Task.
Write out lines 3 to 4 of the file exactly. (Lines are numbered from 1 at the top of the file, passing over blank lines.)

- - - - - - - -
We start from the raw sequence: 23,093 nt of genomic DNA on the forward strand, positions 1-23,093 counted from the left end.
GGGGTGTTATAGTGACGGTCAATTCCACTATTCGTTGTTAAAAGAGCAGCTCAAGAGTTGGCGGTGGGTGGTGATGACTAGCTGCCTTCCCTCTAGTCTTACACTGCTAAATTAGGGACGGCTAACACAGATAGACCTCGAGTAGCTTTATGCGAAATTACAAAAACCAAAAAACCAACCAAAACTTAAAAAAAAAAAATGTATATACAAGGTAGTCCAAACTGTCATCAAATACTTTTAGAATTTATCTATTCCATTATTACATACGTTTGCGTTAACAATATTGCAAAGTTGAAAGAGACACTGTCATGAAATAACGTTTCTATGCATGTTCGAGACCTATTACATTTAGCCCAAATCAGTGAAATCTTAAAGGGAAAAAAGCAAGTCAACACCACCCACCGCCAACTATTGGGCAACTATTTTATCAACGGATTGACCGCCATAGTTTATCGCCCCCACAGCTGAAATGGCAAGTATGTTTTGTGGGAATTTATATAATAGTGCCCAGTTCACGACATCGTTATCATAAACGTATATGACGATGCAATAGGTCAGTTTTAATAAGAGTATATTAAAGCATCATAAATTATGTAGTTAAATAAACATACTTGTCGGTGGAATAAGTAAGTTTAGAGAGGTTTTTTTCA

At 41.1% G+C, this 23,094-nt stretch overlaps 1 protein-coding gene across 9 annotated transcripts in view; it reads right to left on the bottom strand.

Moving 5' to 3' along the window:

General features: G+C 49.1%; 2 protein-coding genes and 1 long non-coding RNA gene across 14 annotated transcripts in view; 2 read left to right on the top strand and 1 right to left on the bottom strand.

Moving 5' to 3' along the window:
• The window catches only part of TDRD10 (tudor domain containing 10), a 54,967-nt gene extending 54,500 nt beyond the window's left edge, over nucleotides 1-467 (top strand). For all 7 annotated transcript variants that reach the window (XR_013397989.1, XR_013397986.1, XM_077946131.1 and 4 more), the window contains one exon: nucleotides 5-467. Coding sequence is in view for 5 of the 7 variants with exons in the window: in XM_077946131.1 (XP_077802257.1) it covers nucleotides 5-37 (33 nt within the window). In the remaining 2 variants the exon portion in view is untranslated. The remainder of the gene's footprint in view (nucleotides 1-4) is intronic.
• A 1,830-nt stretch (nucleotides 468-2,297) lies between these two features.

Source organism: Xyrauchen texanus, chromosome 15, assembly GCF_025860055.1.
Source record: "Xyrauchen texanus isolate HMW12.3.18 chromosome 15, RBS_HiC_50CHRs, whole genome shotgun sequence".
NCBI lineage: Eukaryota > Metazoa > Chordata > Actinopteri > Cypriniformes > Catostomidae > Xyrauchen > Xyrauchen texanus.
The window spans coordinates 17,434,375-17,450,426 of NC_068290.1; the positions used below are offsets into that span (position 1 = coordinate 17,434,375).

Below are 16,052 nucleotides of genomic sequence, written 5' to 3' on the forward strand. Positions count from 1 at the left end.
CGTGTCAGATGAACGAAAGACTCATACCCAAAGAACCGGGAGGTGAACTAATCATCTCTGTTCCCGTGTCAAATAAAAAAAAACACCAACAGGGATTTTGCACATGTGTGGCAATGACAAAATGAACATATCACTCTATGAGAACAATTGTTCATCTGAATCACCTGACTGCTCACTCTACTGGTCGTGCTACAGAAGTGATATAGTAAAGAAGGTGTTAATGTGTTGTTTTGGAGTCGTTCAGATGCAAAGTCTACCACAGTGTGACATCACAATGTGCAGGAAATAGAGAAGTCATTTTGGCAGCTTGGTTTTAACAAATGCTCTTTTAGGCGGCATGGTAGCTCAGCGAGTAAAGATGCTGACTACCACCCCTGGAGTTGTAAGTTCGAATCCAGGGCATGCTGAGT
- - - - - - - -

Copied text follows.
At 41.1% G+C, this 23,094-nt stretch overlaps 1 protein-coding gene across 9 annotated transcripts in view; it reads right to left on the bottom strand.

Moving 5' to 3' along the window: